The ceaseless interpellation of digital capitalism

This is superb from Richard Seymour on the ceaseless demands which contemporary capitalism places on us and the psychic costs they create. I’ve found his idea of the Twittering machine incredibly thought provoking to make sense of the sprawling entity which social media platforms are tangling us up within:

One of the most exhausting features of late capitalism is just how constantly it interpellates us. There may have been a time when ‘demand’ was something communicated unconsciously by a handful of adults in one’s emotional life. Today’s homes are penetrated by more and more screens and electronic devices, filaments of capitalist ideology. When I was a child, being ‘hailed’ meant one of my parents calling my name, usually in a way that suggested I was in trouble. Children growing up today are constantly being hailed by notifications, updates, alerts. Maybe the alerts don’t suggest that one is in trouble, but they demand immediate action. Even the little red number on top corner of social media or email app is a constant jangle of the nerves, which it is almost impossible to ignore. The imperative nature of these notifications cumulatively amounts to a demand on the subject: stay connected, be reactive, be productive, be ‘sociable’. And as kids grow up today, they’re growing into a 24/7 work culture. The drive is arguably being digitised, subsumed more fully into the logic of computational capital than that of Oedipal patriarchy. If the drive is a sort of mental writing, a montage of symbolic elements, it is surely now composed in part of elements drawn from a written network of signifiers.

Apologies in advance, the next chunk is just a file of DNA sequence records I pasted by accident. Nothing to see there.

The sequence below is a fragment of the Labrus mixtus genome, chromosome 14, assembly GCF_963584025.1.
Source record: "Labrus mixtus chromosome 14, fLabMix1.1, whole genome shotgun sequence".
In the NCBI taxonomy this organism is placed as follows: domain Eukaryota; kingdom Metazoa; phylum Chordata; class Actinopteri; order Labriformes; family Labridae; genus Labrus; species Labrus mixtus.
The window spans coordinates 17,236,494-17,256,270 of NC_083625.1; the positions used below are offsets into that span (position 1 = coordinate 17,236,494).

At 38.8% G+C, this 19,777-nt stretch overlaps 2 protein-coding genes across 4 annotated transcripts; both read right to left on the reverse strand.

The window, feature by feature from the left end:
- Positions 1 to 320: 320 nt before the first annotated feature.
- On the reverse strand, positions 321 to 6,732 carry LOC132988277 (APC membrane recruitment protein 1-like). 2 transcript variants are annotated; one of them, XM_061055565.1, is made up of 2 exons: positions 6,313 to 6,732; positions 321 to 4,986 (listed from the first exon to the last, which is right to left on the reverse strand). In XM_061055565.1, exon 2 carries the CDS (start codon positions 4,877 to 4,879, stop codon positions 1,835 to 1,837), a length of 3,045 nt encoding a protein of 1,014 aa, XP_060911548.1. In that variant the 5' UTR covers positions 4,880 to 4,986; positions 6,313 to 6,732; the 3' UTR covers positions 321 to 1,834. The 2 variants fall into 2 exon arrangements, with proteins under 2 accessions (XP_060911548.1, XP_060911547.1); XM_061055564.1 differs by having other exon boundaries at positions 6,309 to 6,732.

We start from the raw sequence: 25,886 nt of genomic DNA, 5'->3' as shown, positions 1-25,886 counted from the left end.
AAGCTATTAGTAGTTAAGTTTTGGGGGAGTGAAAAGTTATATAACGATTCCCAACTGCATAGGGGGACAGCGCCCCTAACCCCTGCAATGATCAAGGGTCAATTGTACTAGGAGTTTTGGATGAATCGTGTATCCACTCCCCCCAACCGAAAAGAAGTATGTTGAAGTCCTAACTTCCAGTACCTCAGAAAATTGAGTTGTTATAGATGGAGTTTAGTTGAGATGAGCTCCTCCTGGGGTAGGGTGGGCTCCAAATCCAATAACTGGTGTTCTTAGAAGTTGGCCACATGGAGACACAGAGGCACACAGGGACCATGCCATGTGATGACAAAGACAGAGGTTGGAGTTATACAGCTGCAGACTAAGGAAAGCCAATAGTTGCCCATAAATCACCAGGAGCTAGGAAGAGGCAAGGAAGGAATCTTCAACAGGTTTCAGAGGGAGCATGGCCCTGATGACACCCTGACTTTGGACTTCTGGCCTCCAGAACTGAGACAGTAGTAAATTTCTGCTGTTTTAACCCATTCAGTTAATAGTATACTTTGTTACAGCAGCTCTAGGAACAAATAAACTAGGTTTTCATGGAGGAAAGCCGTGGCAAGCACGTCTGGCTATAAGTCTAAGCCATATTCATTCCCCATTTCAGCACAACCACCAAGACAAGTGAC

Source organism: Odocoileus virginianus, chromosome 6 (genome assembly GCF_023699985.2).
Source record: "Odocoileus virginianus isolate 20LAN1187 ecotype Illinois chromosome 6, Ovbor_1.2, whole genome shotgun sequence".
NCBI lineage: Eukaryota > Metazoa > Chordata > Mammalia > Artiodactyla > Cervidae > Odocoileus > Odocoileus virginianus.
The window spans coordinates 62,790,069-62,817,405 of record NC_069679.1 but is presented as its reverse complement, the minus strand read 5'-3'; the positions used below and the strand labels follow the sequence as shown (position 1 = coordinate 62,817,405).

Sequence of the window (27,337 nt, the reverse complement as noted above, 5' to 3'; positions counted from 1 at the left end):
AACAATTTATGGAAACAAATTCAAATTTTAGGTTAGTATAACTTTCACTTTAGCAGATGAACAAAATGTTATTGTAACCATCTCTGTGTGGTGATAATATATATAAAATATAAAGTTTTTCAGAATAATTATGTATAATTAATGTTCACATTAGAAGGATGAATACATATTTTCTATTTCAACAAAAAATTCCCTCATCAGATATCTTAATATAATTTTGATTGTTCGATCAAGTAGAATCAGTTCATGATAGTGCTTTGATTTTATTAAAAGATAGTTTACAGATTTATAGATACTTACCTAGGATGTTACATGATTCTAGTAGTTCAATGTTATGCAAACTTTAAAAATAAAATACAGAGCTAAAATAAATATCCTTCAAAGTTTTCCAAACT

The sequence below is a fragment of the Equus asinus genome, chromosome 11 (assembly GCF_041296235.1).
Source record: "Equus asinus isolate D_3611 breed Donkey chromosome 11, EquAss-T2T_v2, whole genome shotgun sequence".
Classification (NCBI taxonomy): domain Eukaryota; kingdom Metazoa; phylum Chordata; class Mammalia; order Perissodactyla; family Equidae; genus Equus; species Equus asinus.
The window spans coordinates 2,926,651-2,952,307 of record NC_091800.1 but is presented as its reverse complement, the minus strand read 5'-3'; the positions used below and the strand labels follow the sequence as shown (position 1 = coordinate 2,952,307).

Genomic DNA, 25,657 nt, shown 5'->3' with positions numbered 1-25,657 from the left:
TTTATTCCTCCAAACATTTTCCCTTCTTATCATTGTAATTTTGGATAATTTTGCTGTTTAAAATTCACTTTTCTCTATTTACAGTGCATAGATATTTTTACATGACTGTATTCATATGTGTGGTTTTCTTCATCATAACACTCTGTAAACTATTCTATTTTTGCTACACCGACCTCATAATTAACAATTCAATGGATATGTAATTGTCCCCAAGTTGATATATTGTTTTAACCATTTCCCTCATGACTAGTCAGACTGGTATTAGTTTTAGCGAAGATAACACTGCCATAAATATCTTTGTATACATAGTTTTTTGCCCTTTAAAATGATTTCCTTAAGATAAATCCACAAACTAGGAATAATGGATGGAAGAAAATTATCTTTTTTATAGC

So what do you when you just can’t? When demand is too much? When the interpellations are so persistent that they won’t even let you sleep? When the drive is what is keeping you constantly in a state of distracted, exhausted, pseudo-alertness? You find another way of working the drive. If your relationship to demand is problematic, you try to silence it, evade it, short-circuit it. Knock it out with alcohol or heroin. Short-circuit it by staging a reckoning right here, right now, on this gambling machine. As if you’re asking, with each bet, “what is it you want from me?” As long as you’re in that sequence of anticipatory moments, demand is muted. Even at the cost of ruin.

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